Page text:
Wise Up to Wellbeing in Schools

Wise Up to Wellbeing in Schools

Our Wise Up campaign calls on the Government to rebalance the education system to ensure that the wellbeing of students is as important as academic achievement.

Wise Up

Our Wise Up campaign calls on the Government to rebalance the education system to make the wellbeing of students as important as academic achievement.

There is a mental health crisis in our classrooms. 3 children in every classroom have a diagnosable mental disorder and 90% of school leaders have reported an increase in the last 5 years in the number of students experiencing anxiety, stress, low mood or depression.

Children and young people are facing more pressures than ever before, including exam pressure, social media and cyberbullying and pressure over body image.

Schools play a crucial role in developing the skills young people need to cope and flourish in today’s world. They are a constant in young peoples’ lives, and are a safe, consistent place for vulnerable young people.

As well as this, children with better health and wellbeing are likely to perform better academically.

But the education system is unbalanced, with an over-emphasis on exams and a lack of priority on student wellbeing.

Schools are overwhelmingly judged on their academic achievement, and the pastoral care element of teaching receives little prominence in policy or inspections. They are under significant funding pressures and therefore many struggle to divert resource towards wellbeing initiatives, even when they want it to be a priority.

We are delighted to be working with the National Children’s Bureau on this campaign.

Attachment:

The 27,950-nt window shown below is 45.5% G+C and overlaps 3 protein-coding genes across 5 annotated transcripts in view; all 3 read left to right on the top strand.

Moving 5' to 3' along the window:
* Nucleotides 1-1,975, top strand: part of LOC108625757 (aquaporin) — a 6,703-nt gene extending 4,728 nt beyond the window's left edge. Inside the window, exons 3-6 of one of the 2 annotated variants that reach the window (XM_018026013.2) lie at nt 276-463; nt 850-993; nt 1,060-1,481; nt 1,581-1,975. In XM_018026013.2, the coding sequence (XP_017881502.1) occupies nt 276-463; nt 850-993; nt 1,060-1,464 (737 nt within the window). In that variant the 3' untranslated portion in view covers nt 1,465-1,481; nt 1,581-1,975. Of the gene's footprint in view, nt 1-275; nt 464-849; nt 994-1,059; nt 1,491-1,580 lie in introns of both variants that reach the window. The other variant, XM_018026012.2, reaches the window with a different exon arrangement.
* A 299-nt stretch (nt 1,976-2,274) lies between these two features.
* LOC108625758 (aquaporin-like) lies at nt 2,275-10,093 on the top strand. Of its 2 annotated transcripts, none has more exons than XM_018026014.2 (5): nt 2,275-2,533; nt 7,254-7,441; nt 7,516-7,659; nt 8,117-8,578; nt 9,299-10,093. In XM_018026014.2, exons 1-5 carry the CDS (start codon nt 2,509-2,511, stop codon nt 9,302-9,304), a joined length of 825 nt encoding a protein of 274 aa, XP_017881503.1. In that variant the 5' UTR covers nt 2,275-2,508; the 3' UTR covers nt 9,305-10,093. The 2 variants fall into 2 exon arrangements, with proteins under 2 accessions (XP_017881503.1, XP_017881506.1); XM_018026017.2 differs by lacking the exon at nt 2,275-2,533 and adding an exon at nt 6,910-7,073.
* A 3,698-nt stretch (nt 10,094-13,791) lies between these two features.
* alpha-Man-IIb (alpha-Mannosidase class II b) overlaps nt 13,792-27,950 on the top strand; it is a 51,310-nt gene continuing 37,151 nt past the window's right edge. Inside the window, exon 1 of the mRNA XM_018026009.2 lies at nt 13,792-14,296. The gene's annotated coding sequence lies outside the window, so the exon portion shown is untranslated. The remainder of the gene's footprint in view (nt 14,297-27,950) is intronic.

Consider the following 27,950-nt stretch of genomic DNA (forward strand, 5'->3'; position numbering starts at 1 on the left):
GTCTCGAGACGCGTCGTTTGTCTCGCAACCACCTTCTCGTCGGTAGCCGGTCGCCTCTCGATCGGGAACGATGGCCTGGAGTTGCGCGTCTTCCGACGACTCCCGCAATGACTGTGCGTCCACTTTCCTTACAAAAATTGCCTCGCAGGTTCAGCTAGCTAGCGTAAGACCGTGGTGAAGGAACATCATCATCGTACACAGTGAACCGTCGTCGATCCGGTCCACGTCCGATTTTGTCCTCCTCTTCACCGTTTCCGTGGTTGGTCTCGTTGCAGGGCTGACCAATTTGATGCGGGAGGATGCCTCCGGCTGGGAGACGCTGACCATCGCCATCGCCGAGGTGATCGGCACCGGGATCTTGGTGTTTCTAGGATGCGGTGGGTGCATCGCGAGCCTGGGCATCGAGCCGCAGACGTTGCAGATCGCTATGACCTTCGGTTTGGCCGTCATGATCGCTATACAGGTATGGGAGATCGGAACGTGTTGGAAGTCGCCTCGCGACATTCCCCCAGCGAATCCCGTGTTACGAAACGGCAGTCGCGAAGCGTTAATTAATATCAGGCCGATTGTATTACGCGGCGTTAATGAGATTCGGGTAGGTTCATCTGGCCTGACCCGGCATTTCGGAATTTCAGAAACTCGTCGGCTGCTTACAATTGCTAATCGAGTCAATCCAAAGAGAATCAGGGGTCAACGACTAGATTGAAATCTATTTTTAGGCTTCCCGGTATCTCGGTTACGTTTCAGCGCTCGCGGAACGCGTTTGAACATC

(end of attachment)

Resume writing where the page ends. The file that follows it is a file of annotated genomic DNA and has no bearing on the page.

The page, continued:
Our open letter to Ofsted

Many schools are doing excellent work on wellbeing, but when Ofsted come to visit, that work isn’t well recognised. With school budgets under serious pressure, this makes it really hard for schools to make wellbeing a priority.

Ofsted have acknowledged that they focus too much on grades. Now we need a commitment that the wellbeing of children will be a top priority. 

When the Ofsted inspection framework is reviewed next year, we need to see:

  1.  An explicit reference to promoting mental health and wellbeing within the framework. 
  2. Increased priority within grade descriptors for ‘good’ and 'outstanding' schools to encourage school leaders to prioritise this.
  3. Mental health and wellbeing to be made more of a priority within inspections and inspection reporting.

We are calling for these changes to be accompanied by additional funding for wellbeing initiatives. 

The "perfect school"

Over 22,000 people signed our open letter to Ofsted, asking them to prioritise the wellbeing of students in their inspection framework. 

On 1 November, we handed in the open letter to Ofsted, along with our Acitivists who met the Head of Policy. They  showed Ofsted an illustration of the "perfect school", which was inspired by suggestions of hundreds of young people, parents and teachers across the country. 

Did you know?

Our research found:

  • more than half of parents want more information available on how their child’s school provides wellbeing support for students.
  • 73% of parents would choose a school where children are happy even if previous exam results had not been good, over a school where exam results were better.
  • 90% of young people we surveyed said that they would like mental health to be more important to their school or college.
  • 86% of teachers agreed that the Ofsted framework should be revised, so there is a greater focus on wellbeing and mental health, with other elements scaled back.
  • 82% of teachers think the focus on exams has become disproportionate to the overall wellbeing of their students.

Our solution

We are calling for a change in government policy to ensure that schools have the resources and recognition they need to prioritise wellbeing and mental health.

We want to see additional funding for wellbeing initiatives, alongside a greater emphasis on wellbeing and mental health in the Ofsted framework.

Since launching our campaign in March 2017, we have:

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